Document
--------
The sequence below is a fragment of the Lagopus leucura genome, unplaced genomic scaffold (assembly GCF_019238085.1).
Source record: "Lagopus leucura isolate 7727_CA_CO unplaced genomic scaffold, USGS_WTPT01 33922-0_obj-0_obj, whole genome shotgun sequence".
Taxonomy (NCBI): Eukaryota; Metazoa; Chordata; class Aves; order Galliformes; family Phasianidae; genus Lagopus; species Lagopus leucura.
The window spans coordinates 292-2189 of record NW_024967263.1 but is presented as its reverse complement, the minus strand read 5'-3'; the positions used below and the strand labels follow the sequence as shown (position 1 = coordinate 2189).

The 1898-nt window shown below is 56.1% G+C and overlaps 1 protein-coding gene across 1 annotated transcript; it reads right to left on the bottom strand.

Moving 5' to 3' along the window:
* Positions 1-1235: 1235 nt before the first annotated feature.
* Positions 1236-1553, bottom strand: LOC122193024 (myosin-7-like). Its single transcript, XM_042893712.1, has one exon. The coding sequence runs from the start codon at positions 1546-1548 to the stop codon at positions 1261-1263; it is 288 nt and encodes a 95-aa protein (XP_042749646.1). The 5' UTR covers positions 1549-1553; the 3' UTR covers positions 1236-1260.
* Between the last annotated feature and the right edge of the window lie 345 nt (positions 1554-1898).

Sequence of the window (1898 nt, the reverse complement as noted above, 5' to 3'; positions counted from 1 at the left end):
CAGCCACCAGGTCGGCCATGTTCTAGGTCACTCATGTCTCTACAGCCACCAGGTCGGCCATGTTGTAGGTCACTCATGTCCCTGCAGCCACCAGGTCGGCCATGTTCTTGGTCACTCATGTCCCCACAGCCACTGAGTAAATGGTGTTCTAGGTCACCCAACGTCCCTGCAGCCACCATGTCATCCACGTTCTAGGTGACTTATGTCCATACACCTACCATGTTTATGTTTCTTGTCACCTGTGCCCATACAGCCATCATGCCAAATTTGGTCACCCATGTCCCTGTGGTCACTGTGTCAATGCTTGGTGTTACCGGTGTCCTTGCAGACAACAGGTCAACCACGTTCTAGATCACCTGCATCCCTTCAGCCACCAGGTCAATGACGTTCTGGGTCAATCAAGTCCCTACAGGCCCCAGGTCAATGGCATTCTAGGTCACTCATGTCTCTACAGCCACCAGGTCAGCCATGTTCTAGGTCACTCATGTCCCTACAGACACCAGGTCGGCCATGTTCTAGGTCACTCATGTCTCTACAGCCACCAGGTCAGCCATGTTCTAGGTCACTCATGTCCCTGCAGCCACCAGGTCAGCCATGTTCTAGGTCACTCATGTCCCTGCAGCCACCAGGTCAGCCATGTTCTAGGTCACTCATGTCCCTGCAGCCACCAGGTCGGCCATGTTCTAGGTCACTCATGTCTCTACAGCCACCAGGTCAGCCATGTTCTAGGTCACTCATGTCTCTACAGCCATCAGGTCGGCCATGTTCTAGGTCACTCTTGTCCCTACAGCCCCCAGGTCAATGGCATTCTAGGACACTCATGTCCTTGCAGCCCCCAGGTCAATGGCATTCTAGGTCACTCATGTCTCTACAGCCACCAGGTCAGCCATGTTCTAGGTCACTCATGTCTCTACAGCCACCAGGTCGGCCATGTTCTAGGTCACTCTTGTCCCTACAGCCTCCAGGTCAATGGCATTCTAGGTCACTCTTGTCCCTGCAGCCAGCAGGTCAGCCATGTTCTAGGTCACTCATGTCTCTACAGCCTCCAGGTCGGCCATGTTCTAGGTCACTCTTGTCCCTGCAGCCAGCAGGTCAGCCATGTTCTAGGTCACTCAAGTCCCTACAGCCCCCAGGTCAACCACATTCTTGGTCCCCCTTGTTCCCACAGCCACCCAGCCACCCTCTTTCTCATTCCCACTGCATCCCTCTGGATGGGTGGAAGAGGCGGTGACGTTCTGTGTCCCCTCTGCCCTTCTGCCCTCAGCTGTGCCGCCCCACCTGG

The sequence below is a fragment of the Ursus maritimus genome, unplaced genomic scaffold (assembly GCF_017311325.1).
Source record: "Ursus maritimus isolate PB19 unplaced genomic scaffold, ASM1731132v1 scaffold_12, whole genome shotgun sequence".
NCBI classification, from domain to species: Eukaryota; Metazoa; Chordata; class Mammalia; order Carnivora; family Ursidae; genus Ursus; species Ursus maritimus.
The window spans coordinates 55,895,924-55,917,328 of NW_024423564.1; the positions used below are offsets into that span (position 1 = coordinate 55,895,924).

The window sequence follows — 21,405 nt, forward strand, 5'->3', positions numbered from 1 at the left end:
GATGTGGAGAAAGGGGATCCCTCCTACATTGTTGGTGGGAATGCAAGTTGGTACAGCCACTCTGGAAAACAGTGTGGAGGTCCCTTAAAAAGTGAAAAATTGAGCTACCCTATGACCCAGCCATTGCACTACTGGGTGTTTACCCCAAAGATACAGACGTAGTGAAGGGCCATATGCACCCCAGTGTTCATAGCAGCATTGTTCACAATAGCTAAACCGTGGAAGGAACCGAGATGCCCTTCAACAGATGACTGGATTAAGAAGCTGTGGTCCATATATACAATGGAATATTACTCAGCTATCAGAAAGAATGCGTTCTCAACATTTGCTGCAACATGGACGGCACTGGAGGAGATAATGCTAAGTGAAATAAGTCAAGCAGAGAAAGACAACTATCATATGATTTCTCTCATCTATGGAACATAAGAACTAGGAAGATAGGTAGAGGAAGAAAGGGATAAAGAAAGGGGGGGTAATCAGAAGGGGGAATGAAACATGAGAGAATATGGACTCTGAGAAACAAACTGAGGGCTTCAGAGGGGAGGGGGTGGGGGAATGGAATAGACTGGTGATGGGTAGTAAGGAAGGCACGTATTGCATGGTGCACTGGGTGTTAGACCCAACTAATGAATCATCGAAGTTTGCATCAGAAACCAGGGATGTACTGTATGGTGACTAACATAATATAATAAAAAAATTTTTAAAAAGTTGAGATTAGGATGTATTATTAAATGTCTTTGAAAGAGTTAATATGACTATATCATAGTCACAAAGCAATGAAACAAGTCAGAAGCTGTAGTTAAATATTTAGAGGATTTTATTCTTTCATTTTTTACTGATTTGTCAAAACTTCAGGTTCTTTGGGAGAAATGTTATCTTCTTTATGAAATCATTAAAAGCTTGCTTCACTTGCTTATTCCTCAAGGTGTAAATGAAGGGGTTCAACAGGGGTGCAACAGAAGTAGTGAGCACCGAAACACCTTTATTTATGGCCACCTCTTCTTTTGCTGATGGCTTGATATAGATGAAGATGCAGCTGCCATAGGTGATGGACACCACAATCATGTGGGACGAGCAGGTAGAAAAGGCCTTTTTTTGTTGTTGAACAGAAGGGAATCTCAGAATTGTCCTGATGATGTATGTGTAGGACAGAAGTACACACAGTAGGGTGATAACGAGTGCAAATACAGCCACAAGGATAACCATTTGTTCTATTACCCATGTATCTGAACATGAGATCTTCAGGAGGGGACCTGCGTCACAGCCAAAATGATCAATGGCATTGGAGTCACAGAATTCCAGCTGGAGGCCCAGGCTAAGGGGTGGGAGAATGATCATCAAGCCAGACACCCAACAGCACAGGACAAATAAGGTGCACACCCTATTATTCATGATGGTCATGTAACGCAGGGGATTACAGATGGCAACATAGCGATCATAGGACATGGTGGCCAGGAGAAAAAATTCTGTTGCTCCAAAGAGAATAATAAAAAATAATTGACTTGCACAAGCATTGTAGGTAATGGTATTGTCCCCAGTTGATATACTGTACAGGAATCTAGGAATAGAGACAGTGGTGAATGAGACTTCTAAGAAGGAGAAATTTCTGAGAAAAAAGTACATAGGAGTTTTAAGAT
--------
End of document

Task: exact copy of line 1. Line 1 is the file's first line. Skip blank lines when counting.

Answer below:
The sequence below is a fragment of the Lagopus leucura genome, unplaced genomic scaffold (assembly GCF_019238085.1).